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"Well let me tell you something, mister. If I had her money, I’d be richer than she is. Because I’d keep my candy store. Old Sally Tomato — that’s my candy store! I’d always keep Sally."
Paul Graham discovered photography as an English college student in the nineteen-seventies, while studying microbiology at the University of Bristol. One afternoon, at the library, he came upon a bookshelf with American photography books by Walker Evans, Robert Frank, and Lee Friedlander. A couple years later, he walked into a bookshop and found a catalogue for Garry Winogrand’s “Public Relations.” Graham was impressed by Winogrand’s portraits of Manhattan in the late nineteen-sixties and early seventies, but he also thought, “Maybe I could do this.”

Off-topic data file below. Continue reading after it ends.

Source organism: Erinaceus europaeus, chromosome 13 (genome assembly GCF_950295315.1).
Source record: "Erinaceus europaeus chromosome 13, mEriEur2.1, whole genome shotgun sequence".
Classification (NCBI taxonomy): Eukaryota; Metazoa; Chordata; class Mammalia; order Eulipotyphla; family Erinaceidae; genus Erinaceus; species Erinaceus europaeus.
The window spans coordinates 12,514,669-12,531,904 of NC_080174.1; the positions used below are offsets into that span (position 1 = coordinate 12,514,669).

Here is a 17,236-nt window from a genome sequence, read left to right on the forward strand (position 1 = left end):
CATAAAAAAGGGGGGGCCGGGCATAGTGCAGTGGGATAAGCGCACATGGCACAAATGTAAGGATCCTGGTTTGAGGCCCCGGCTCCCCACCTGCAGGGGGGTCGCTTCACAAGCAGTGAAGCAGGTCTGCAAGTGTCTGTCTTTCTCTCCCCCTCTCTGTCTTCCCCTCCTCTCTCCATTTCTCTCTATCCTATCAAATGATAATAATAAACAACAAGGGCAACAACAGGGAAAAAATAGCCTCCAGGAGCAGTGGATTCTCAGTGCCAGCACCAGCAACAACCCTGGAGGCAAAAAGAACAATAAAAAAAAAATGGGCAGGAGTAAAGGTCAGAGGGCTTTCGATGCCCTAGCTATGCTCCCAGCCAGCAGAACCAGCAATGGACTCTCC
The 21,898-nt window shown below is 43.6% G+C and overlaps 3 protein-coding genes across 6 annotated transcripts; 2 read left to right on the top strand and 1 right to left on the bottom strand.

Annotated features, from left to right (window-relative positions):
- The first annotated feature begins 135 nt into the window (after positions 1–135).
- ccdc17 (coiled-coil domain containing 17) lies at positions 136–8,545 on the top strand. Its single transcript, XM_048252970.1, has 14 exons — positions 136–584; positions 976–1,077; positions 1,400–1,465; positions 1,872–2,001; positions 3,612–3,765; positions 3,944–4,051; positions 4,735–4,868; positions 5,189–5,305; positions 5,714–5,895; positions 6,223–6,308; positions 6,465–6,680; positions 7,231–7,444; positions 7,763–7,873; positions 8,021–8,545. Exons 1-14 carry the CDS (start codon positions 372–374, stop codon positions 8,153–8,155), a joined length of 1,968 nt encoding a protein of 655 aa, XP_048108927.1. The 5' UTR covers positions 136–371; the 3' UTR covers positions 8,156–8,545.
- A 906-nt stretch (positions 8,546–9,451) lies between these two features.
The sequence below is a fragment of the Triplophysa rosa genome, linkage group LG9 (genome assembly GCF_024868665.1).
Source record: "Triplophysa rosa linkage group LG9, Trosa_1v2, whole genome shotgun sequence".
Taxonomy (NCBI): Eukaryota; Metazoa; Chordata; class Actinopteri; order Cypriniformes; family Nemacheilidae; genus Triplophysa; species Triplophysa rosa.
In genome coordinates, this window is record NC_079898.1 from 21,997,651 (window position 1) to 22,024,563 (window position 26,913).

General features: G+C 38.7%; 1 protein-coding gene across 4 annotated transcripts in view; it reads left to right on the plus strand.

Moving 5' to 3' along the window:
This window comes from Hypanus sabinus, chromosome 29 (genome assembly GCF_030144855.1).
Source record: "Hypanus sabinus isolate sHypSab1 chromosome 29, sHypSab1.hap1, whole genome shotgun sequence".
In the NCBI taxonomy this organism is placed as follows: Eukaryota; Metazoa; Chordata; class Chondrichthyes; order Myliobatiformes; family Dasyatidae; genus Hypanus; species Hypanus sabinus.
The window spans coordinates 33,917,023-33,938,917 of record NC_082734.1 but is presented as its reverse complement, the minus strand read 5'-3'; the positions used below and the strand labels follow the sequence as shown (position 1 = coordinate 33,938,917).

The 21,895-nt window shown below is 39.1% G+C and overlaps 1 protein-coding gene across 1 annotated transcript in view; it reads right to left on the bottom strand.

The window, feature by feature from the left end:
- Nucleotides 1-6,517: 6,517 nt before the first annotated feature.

“I’m not a Winogrand expert,” Graham said the other day, outside the Winogrand retrospective at the Metropolitan Museum of Art. A slightly built man, with unspringy black curls and a youthful mien, Graham was wearing a plaid shirt, gray-blue sneakers, and a pair of Clark Kent glasses. “I don’t know how many wives he had. I’m just a fan. But I’m not a blind fan.” Graham, who won the prestigious Hasselblad Award in 2012, said that he took inspiration for “A Shimmer of Possibility,” his own study of American life, from Winogrand’s koan-like belief that “there is nothing as mysterious as a fact clearly described.”